Walking around with their child's medals on... knowing every child in the upper squads ("ooh didnt jocasta do well in the 50 fly, PB AND regional time...." )- knowing your childs times if they are close to their childs times...good grief, I dont even know my childs time except in the most ballpark way! And the ones that badger the coaches about their child after every session so no-one else gets a minute.

Im sure that too much exposure to chlorine can make their brains seize up.

Make sure you have a kindle or similar for the long and boring sits by the pool - unless of course you live 5 mins away!

And yes to keeping up other activities. Our swimming club tries to insist on exclusivity, but DS loves rugby and so he still plays.

My DS swims because he is was recommended when he was diagnosed at 4, and fortunately, he has always been a water baby. I dont care if he never gets a regional time, or if he gives up tomorrow. He has loved swimming and it has kept him out of hospital many times over. But when he stops enjoying it, its time to quit.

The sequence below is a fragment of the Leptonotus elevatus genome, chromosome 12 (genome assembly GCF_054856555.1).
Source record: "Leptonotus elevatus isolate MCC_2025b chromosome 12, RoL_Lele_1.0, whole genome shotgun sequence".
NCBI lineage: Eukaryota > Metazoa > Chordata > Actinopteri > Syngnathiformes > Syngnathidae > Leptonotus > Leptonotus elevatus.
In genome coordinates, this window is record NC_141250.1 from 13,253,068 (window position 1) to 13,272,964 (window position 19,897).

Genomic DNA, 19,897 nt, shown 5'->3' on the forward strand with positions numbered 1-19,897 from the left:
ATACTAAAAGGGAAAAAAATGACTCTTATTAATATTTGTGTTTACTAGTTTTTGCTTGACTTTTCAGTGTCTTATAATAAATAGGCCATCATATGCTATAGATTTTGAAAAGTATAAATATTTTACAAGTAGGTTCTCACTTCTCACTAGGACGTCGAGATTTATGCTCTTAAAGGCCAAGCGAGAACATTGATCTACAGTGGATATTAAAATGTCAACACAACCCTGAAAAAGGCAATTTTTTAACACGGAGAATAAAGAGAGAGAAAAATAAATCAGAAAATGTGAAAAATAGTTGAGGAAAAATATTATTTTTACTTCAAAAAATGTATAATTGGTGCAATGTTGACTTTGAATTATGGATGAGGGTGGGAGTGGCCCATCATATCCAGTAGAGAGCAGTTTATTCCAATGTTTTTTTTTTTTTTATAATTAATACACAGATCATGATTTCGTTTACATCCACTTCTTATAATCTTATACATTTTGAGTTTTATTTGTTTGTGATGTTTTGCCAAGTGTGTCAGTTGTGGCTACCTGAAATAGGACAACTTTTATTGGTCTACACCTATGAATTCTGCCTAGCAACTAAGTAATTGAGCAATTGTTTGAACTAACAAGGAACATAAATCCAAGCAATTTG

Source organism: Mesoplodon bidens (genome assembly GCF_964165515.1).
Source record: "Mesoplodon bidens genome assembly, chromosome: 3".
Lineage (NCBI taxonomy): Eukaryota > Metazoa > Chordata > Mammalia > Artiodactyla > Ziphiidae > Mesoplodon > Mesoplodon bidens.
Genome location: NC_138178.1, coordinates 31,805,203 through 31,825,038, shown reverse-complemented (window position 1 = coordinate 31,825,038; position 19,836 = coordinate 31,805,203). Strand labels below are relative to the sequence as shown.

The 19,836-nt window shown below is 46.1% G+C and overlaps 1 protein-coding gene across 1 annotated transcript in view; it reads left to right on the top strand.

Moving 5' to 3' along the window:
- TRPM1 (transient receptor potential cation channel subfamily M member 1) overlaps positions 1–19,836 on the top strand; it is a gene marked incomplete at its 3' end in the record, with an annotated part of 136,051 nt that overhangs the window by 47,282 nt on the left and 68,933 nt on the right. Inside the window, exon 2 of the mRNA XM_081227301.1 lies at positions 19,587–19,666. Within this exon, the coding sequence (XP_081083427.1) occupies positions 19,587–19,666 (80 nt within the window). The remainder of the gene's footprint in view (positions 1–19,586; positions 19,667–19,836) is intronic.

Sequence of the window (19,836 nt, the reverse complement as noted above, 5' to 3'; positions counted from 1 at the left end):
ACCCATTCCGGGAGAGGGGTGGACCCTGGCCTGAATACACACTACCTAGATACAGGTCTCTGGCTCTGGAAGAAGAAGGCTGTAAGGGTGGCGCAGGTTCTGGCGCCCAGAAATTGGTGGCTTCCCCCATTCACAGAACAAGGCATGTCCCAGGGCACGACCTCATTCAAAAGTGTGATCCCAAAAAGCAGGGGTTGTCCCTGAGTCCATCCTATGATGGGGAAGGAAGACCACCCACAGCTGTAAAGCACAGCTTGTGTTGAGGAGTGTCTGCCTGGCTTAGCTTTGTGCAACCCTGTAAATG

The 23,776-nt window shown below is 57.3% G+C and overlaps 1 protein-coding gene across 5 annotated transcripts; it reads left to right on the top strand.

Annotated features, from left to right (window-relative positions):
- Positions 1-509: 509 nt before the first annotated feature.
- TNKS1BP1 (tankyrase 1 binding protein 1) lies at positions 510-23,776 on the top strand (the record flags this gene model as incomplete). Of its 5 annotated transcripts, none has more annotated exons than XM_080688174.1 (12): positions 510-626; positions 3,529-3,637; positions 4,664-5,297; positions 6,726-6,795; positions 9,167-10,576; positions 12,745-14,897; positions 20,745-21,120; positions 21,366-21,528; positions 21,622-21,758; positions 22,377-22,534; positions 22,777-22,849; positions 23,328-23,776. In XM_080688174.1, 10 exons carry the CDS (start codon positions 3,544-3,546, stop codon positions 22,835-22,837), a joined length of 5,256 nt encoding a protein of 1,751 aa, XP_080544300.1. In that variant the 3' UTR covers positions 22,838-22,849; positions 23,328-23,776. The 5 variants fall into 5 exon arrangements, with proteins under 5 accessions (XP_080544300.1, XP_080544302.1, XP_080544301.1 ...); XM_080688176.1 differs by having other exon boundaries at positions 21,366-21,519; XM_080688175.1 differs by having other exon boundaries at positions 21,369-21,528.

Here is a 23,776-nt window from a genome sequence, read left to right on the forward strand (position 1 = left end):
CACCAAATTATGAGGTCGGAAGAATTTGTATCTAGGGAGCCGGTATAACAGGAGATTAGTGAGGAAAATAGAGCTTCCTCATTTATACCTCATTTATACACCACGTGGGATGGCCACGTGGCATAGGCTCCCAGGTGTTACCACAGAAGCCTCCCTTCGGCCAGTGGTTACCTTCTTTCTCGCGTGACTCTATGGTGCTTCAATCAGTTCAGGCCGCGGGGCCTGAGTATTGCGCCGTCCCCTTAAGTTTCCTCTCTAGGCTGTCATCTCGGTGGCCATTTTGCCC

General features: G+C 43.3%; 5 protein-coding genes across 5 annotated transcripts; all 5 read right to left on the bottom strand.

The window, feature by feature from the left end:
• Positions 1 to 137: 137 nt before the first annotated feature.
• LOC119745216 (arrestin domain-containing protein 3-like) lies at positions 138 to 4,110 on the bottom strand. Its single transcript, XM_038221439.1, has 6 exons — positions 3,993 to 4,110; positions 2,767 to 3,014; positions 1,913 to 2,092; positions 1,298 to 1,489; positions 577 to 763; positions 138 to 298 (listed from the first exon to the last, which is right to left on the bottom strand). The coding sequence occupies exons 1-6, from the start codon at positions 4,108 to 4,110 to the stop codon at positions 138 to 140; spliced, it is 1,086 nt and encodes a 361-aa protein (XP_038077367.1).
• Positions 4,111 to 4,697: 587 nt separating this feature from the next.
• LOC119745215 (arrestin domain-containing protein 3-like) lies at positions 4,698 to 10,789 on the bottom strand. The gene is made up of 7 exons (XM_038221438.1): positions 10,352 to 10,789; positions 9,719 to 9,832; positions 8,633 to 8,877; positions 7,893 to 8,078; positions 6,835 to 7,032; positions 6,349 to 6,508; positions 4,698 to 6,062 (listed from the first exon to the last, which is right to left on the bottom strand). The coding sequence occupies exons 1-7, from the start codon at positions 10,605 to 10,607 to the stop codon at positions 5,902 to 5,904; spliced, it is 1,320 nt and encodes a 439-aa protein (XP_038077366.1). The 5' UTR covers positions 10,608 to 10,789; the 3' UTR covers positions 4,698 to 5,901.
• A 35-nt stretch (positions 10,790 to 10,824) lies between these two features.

Pagwatch Tue 16-Dec-14 17:01:48

God FannyFankapan, me too.

I have a kindle, I do all my emailing etcetc and I'm on level 1,00000000 on candy crush grin

Dd also started swimming at 9 because she kept ending up in hospital with respiratory problems/suspected asthma. She just loves it. The fees seem high but she can attend any number of up to 6 2hour sessions so it's really flexible.

I remember the 'Twighlight zone' feeling when, just as I was watching one parent bellowing at her also 9 year old off a viewing balcony, another mother came up and said 'oh congratulations - paggirl just get her county time with that 6 second PB'

At that point I didn't know how to find out what her times were or what they met. It's very weird. But it is only a noisy few. Most parents are also just getting on with it, bleary eyed through the morning sessions.

DebbieFiderer Tue 16-Dec-14 17:41:43